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Ponzi Schemes Explained in Three Minutes or Less...

Ponzi schemes occur quite frequently, though not all of them are big enough to make headlines like Bernie Madoff’s did several years ago. They come dressed in different ways; some succeed because they’re flashy—some because they appear conservative—the bottom line, however, is that the mechanics behind them are all the same and they are all synonymous with the term “house of cards.” 

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Forensic

While most have heard of a “Ponzi Scheme,” not everyone understands the underlying concepts or basics behind this nearly 100-year-old fraud. Because they all share the same characteristics, I will demystify the Ponzi scheme by explaining it in three minutes or less.

The Short of It: The basics of a Ponzi scheme can be packaged and repackaged in countless ways. The scheme always revolves around the process of paying old investors with the money you get from new investors. The central method remains the same. The details and the investment itself don't really even matter too much. What ropes people in is the promise of fantastic returns on their investments.

The Backstory: In the 1920s, when someone sent mail overseas, he might also buy an “international reply coupon.” This was great for the recipient because it was a voucher that pre-paid the postage to reply back to the sender.

Carlo Ponzi’s investment idea? He would simply buy reply coupons in a country where they were cheaper, and then sell them in the U.S. where they were worth more. The difference would be profit that he would share!  He easily caught these lucky investors in by promising 50 percent returns in 45 to 90 days.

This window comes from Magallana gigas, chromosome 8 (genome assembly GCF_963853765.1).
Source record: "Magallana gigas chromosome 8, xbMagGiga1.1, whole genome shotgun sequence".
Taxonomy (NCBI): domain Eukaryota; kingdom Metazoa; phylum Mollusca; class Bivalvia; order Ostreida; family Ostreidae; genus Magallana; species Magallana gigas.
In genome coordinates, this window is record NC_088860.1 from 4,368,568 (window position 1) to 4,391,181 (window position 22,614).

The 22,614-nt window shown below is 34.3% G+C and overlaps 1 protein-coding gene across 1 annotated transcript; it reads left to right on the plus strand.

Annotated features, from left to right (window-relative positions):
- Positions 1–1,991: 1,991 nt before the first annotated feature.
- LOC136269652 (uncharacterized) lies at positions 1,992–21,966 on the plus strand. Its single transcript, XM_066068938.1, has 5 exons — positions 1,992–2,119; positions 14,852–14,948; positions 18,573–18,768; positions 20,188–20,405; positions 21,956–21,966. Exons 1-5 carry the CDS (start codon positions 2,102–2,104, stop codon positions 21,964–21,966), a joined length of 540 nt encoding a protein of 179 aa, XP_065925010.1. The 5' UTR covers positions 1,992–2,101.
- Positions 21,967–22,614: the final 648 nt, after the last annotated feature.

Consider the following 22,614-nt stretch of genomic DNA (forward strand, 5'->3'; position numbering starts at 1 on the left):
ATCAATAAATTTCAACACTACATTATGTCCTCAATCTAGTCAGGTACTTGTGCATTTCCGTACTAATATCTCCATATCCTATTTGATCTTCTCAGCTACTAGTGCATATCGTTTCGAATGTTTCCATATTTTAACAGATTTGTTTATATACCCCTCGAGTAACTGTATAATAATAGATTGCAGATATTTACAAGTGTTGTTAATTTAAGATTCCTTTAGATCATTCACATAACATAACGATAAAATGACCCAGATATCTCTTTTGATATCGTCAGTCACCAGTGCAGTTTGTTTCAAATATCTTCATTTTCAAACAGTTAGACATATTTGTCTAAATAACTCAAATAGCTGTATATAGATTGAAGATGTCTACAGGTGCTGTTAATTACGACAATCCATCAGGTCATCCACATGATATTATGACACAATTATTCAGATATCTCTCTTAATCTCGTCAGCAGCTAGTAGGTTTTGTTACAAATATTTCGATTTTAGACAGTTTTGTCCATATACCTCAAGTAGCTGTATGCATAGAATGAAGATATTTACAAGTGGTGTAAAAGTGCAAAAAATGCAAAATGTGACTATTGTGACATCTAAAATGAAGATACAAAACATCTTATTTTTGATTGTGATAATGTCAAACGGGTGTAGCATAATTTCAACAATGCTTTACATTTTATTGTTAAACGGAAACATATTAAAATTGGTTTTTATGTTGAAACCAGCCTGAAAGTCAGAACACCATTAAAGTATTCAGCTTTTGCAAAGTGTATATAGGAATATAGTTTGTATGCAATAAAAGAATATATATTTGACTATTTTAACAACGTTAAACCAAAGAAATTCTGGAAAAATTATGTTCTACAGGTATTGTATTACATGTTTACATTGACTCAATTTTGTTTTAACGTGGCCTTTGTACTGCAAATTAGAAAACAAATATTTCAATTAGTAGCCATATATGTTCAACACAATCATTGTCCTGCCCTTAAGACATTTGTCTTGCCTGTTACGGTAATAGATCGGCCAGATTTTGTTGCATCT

There was a flaw in this simple investment theory, though. Conducting business overseas, transporting the coupons and exchanging them for cash caused delays and extra costs that prevented paying investors as promised. But Ponzi kept that bad new to himself. And every day, new, excited investors wanted in—and Ponzi decided to take their money anyway. He kept up the scheme by paying off his initial investors with some of the new money and pocketed the rest for himself.

The whole thing fell apart after a few months when people started wondering how he could buy and sell millions of reply coupons when only 27,000 existed worldwide! 

Ponzi Popularity: So why is the Ponzi scheme still so effective at roping people in? Because it relies on two principles: 1) investors ignoring the “too good to be true” ringing in their ears, coupled with 2) using new investor money to pay off returns to the earlier investors (adding the appearance of legitimacy).

And the beauty for fraudsters is that they only have to remember three simple steps…

Step 1: After you convince the early marks to cough up some money, use the initial bankroll to create an image that exudes wealth and success. 

Step 2: Now it’s time to play the part and round up some new investors. When the new money comes in it will serve two purposes:

  1. Pay “profits” to the earlier investors and keep them off your back and use them as your success stories.
  2. Fund your awesome new lifestyle!

Step 3: Repeat Step 2 until caught.

Author: Richard C. Gordon, CPA/ABV/CFF, CFE, CGMA, Director of Forensic and Valuation Services

 

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